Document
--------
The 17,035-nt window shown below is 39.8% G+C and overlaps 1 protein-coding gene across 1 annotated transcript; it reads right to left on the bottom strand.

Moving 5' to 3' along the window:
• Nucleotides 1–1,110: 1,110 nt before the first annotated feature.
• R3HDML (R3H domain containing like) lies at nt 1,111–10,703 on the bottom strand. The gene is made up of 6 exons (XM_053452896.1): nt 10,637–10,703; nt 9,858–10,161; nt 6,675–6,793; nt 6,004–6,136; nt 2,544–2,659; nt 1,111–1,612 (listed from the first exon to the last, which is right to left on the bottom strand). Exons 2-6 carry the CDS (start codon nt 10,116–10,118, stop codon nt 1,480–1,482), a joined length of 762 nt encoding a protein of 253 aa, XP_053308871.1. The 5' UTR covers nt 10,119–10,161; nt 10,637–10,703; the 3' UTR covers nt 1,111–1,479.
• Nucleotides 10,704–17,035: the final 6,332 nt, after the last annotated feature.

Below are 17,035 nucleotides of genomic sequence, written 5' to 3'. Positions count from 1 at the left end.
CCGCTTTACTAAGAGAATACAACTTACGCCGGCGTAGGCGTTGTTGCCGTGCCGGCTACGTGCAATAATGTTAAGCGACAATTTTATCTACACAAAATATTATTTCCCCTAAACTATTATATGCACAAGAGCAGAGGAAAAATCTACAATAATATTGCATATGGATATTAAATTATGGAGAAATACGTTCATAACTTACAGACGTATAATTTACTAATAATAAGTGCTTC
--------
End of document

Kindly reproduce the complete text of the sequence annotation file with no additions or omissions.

The 17,035-nt window shown below is 39.8% G+C and overlaps 1 protein-coding gene across 1 annotated transcript; it reads right to left on the bottom strand.

Moving 5' to 3' along the window:
• Nucleotides 1–1,110: 1,110 nt before the first annotated feature.
• R3HDML (R3H domain containing like) lies at nt 1,111–10,703 on the bottom strand. The gene is made up of 6 exons (XM_053452896.1): nt 10,637–10,703; nt 9,858–10,161; nt 6,675–6,793; nt 6,004–6,136; nt 2,544–2,659; nt 1,111–1,612 (listed from the first exon to the last, which is right to left on the bottom strand). Exons 2-6 carry the CDS (start codon nt 10,116–10,118, stop codon nt 1,480–1,482), a joined length of 762 nt encoding a protein of 253 aa, XP_053308871.1. The 5' UTR covers nt 10,119–10,161; nt 10,637–10,703; the 3' UTR covers nt 1,111–1,479.
• Nucleotides 10,704–17,035: the final 6,332 nt, after the last annotated feature.

Below are 17,035 nucleotides of genomic sequence, written 5' to 3'. Positions count from 1 at the left end.
CCGCTTTACTAAGAGAATACAACTTACGCCGGCGTAGGCGTTGTTGCCGTGCCGGCTACGTGCAATAATGTTAAGCGACAATTTTATCTACACAAAATATTATTTCCCCTAAACTATTATATGCACAAGAGCAGAGGAAAAATCTACAATAATATTGCATATGGATATTAAATTATGGAGAAATACGTTCATAACTTACAGACGTATAATTTACTAATAATAAGTGCTTC